Do you consider Orthodoxy deficient because it does not have a Pope? If you do then you are sitting in judgement on the Church. If you were really satisfied with just believing what you received then you would have received the Encyclicals of the Patriarchs from the 19th century and would not have been able to dismiss them as just 'anti-Roman polemics'. How are you not judging the Orthodox Church by making a personal and individual decision to let the teaching of these Encyclicals pass you by?

If we do not make the faith our own by thoughtfully considering all that we are taught then we have no faith at all, just superstition and a mechanistic religion. That isn't the same as judging the Orthodox Church at all. It is however making use of the faculties that God has given us and expects us to integrate into our faith.
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« Reply #37 on: January 30, 2004, 11:20:36 AM »

In the thread on papal authority you have continually rejected the authority of any documents produced by all of the patriarchs and bishops of the EO in the 19th century.

Why have you been able to follow your own opinion in this respect?

For one thing, that is not true or is at least very inaccurate.

For another, the Orthodox Church has never taught that her members are obligated to regard every encyclical of every bishop or emperor as infallible and the voice of the Church.

You yourself produced the Encyclion of the Emperor Basilicus as evidence for some of your contentions, an encyclical signed by 700 Eastern bishops. Yet that encyclical anathematizes Chalcedon and declares the Latrocinium a legitimate council.

We are taught, however, that the chief expression of the Church's charism of infallibility is her ecumenical councils.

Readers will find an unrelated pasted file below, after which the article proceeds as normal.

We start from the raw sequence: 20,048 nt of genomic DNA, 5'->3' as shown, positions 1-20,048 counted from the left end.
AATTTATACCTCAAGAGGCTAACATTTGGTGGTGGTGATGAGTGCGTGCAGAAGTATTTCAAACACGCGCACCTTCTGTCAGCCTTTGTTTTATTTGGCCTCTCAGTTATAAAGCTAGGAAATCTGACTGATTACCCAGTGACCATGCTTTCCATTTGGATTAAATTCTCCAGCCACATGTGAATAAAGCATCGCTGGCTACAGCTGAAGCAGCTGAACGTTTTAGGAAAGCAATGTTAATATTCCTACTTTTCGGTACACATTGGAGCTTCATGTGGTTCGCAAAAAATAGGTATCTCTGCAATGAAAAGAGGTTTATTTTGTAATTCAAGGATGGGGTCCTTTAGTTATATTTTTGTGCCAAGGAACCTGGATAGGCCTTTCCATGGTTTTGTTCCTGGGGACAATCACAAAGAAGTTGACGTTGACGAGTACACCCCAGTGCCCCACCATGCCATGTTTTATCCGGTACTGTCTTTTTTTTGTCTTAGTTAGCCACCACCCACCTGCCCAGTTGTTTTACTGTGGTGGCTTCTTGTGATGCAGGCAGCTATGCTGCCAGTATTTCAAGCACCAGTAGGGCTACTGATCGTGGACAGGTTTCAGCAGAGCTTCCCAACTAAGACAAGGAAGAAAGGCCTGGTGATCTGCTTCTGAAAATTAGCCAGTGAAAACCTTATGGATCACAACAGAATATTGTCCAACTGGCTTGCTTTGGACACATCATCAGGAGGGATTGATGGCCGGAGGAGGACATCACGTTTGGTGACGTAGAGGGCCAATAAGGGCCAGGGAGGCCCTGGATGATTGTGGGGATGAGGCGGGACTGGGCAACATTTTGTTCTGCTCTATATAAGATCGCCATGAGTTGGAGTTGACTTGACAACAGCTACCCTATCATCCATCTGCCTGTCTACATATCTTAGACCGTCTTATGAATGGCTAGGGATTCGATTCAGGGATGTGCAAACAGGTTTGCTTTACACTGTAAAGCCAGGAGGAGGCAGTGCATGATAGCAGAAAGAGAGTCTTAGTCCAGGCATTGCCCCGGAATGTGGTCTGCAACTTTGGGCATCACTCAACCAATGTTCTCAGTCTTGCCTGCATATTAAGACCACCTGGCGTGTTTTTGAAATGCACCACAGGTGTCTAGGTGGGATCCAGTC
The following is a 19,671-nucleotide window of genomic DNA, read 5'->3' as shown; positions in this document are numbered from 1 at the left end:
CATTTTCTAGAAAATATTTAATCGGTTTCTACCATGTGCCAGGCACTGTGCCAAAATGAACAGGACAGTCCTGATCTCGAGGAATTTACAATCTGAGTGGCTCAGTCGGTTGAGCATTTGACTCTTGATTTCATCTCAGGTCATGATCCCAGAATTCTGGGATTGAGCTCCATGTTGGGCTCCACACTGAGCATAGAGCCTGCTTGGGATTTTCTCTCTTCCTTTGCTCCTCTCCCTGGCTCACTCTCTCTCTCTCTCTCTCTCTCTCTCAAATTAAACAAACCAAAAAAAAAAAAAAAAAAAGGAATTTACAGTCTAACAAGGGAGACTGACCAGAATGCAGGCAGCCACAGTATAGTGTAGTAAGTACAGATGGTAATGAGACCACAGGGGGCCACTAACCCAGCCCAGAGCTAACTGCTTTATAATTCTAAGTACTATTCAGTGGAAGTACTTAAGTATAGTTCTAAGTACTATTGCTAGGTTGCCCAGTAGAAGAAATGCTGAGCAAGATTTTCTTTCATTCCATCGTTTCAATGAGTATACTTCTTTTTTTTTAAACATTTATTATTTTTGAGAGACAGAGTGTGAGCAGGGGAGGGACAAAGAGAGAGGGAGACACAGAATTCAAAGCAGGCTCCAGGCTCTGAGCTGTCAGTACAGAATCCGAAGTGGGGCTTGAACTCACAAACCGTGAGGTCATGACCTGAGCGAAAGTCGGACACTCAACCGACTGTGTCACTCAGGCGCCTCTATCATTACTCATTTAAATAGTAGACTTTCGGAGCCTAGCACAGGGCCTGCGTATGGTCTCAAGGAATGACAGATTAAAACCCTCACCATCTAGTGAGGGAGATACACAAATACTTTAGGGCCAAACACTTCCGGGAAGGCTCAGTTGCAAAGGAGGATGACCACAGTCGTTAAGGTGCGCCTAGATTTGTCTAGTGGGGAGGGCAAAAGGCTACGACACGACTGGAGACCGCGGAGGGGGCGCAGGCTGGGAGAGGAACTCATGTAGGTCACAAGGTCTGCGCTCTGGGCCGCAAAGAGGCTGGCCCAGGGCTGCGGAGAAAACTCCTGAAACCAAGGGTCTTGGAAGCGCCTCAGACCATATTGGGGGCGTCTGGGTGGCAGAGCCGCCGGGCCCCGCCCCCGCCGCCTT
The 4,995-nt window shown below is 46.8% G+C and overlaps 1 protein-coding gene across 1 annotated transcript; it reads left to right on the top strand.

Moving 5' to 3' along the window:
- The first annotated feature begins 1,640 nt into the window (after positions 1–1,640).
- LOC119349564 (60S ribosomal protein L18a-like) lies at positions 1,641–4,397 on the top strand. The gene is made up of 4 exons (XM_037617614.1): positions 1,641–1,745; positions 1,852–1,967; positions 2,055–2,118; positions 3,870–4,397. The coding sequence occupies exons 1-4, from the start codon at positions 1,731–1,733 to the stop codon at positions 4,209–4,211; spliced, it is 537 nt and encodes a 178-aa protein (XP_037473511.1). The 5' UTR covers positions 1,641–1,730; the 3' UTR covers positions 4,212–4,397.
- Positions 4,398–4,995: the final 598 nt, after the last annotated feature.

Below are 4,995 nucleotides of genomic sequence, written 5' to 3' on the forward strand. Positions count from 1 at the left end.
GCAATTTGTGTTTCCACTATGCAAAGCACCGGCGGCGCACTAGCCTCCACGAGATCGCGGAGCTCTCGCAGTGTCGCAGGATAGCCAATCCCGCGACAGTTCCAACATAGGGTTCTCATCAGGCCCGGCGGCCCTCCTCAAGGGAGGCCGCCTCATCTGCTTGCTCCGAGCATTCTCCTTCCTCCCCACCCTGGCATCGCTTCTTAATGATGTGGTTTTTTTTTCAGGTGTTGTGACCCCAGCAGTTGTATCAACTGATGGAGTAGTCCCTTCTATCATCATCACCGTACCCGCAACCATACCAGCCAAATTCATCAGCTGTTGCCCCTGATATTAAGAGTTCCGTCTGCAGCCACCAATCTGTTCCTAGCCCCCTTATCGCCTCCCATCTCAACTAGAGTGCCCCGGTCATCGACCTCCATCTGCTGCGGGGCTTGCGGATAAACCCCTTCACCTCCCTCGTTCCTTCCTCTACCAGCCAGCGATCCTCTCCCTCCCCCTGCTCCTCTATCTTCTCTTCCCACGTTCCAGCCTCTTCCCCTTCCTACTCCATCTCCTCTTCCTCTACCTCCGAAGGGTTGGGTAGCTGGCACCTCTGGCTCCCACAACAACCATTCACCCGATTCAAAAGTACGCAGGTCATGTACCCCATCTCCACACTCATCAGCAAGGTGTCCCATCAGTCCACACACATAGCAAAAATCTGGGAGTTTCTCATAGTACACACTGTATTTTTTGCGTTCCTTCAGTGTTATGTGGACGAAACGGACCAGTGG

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« Reply #38 on: January 30, 2004, 11:24:58 AM »

We are taught, however, that the chief expression of the Church's charism of infallibility is her ecumenical councils.

But the ecumenical councils cover only a very limited set of doctrines. Where do you gather your opinion about, for instance, papal primacy?

If it is from a study of the fathers then you are doing what you call me a Protestant for doing.

And I ask again, on what basis do you reject the Encyclicals of the 19th century? If you reject them how are you not judging? How are you not basing what you receive on your own opinion. Do you think that the Patriarchs and the bishops did not expect their opinions to be received? You have still not answered on what basis and by what authority you reject these documents? You have accused me of setting myself up above the church like a protestant but you have not received what your patriarchs and bishops have set forth in those two documents?

Were those Patriarchs and bishops teaching heresy? If not why do you not receive it? And if you do not then by what authority if not your own opinion?
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« Reply #39 on: January 30, 2004, 11:49:21 AM »

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peterfarrington:
And where have I said that either. That's a straw man. But unless you have a faith without understanding or commitment then at some point YOU have had to accept and believe and consider.